Press Release

Son Caught in Scheme to Defraud 83 Year-Old Mother Ordered to Pay $512,000 in Court Costs

March 6, 2013


A judge in the Middlesex Probate and Family Court has ordered Andrew Migell and his wife, Kai Sun Migell, to pay $512,680.08 in costs that his mother incurred to recover her own property and to defend against their attempts to impoverish her. In a 20-page, single-spaced decision, Judge Dorothy Gibson ruled that Andrew Migell and Kai Sun Migell “set out on a ruthless campaign to totally and utterly deprive his elderly, ailing and recently widowed mother of her entire estate.”

The decision came in a lawsuit filed by Alice Migell’s guardian, attorney Robert J. O’Regan of Burns & Levinson in Boston, to recover the costs and fees incurred to bring back into Mrs. Migell’s estate property that Judge Gibson’s decision rules Andrew and Kai Sun Migell worked to transfer away from Mrs. Migell immediately following the death of her husband, Bruce Migell. Alice Migell is now 83 years old, suffers from dementia, and is confined.

Judge Gibson’s decision traces Mrs. Migell’s mental decline, and points out attempts by Andrew Migell and his brother Keith Migell to isolate Mrs. Migell in order to gain control of her property following Bruce Migell’s death. Attorney O’Regan became guardian after an investigation by Springwell, Inc., an elder protective services agency, into allegations of exploitation and isolation. After his appointment, attorney O’Regan investigated a number of transfers of Mrs. Migell’s property, which the court held had been orchestrated by Andrew and Kai Sun Migell “in a continual, willful campaign of fraudulent, obstructionist behavior designed to separate Mrs. Migell from her assets which should have been available to cover the costs of her 24-hour care necessary for the preservation of her mental and physical well-being.”

The court’s decision notes the investigation by a Guardian-ad-Litem, Janice Salinger, which first uncovered the trail isolation and exploitation and details steps Andrew Migell took, even after attorney O’Regan was appointed as guardian, in order to block attorney O’Regan from reaching Mrs. Migell’s property to pay for her nursing home care. In one example, Andrew Migell took over Mrs. Migell’s duplex on Beacon Street in Newton in violation of court orders and then tried to rent it out. Judge Gibson’s decision lists five separate times when Andrew and Kai Sun Migell were found guilty of contempt, which resulted in sentences of jail time and community service.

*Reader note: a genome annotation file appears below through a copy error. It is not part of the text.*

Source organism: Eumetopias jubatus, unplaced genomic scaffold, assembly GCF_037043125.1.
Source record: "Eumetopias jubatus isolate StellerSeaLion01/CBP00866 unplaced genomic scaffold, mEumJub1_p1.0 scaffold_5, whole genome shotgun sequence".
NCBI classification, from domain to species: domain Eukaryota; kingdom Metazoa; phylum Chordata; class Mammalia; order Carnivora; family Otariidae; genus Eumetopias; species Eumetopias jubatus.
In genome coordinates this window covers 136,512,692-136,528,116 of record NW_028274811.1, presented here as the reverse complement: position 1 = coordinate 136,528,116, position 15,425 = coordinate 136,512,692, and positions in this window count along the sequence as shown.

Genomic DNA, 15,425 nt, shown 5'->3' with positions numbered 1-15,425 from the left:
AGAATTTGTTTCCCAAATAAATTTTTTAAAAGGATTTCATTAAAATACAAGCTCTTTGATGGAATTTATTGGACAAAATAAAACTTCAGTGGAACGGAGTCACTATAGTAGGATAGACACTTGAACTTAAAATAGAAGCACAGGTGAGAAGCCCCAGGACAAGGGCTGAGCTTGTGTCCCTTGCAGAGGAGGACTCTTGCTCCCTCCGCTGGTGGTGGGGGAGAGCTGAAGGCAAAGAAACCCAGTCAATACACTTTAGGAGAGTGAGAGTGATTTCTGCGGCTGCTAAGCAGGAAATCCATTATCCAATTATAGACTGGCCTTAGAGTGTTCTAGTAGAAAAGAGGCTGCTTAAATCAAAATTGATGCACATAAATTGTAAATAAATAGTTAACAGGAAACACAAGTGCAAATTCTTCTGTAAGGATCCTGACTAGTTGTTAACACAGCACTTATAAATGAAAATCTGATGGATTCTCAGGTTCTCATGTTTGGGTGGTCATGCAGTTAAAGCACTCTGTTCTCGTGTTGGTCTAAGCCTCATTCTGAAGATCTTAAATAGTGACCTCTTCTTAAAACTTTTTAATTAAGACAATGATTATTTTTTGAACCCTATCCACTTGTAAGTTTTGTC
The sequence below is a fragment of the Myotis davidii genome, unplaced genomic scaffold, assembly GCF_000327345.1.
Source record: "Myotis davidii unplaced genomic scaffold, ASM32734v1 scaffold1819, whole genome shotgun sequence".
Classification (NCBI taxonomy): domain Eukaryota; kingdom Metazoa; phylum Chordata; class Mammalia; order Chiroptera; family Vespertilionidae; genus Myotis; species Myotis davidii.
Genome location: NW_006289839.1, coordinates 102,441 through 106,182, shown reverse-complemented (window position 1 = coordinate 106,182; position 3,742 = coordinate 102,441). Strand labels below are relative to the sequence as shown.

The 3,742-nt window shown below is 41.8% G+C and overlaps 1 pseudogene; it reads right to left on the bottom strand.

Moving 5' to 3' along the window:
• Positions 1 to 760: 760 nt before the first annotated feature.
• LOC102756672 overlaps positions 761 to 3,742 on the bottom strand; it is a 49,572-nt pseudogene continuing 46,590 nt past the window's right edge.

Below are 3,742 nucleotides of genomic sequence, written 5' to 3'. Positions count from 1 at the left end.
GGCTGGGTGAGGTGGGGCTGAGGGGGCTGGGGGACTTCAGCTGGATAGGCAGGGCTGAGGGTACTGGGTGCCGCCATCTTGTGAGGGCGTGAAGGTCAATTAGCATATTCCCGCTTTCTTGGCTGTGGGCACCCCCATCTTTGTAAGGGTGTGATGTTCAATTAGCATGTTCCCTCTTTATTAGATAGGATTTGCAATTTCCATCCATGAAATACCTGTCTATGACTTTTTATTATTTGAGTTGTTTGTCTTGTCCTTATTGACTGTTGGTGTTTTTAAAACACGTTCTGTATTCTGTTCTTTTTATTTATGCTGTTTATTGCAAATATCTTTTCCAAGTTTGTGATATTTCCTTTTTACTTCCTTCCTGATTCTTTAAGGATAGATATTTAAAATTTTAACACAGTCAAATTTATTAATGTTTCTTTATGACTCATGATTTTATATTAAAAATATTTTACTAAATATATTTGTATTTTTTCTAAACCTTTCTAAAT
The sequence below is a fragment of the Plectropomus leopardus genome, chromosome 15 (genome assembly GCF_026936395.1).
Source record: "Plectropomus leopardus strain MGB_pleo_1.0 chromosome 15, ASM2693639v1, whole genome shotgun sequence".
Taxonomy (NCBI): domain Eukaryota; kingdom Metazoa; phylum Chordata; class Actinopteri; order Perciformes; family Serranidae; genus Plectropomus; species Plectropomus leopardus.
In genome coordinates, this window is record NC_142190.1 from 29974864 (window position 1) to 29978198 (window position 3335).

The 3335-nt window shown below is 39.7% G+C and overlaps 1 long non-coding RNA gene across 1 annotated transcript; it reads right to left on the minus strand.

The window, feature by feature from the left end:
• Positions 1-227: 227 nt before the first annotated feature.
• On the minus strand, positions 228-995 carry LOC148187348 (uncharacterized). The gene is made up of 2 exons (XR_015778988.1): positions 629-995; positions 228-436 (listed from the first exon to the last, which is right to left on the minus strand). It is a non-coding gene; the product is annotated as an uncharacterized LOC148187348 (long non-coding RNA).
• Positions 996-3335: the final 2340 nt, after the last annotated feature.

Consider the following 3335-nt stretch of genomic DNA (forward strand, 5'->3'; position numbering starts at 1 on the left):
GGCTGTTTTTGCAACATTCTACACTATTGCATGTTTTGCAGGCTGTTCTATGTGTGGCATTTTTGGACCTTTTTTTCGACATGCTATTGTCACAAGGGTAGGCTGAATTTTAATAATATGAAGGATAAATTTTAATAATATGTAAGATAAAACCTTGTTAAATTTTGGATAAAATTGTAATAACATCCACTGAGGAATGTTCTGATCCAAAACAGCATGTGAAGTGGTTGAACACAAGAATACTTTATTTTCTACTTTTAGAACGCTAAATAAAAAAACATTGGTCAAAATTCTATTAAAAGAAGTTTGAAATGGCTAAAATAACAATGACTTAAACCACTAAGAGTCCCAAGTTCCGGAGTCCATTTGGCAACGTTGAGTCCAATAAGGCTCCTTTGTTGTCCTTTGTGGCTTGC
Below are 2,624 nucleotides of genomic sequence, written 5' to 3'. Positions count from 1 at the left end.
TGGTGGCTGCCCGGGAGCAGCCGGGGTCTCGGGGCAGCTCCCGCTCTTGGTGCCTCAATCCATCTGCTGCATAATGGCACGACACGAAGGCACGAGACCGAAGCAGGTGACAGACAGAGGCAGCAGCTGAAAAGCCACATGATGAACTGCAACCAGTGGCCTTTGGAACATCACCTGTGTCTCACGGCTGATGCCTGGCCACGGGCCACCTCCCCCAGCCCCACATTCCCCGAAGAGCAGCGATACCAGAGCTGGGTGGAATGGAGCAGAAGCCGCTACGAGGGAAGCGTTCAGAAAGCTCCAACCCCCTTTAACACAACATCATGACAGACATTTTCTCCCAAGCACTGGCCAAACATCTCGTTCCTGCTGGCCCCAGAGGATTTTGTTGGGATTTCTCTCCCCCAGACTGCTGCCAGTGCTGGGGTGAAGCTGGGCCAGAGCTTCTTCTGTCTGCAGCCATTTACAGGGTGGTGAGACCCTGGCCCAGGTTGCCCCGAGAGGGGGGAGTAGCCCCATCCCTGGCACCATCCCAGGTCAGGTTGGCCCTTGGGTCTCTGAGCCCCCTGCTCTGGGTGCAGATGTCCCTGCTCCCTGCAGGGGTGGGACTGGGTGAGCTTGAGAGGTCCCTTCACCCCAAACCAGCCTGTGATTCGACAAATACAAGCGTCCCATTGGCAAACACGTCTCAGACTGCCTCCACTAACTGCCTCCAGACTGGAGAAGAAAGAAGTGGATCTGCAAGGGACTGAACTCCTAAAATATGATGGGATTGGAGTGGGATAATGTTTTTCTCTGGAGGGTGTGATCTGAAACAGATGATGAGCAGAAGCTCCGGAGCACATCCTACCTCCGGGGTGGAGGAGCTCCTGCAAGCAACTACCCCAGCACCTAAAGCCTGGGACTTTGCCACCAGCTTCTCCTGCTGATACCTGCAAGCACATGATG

The decision complements attorney O’Regan’s efforts, with the judge stating “few attorneys could have managed this case with the same dexterity, skill and ultimate success.” Judge Gibson noted that attorney O’Regan “remained miraculously undaunted” by Andrew and Kai Sun Migell’s “abhorrent tactics and, as a result, he has been able to protect Alice’s best interests and return to her much of the property that [they] originally took.”

Reacting to the decision, attorney O’Regan said, “This is one of the worst cases of elderly abuse I have seen in 30 years of practicing law. I am gratified by the result and the way this decision speaks for the rights of the elderly and infirmed to be protected against exploitation. Those who exploit the most vulnerable people in society must pay for the harm they cause. That is the best way to stop this kind of abuse. I am grateful for the opportunity Judge Gibson gave me to serve the court and Mrs. Migell, and to achieve recovery of these funds. Mrs. Migell is entitled to have all of her property available so she can live out the rest of her time with dignity and comfort.”

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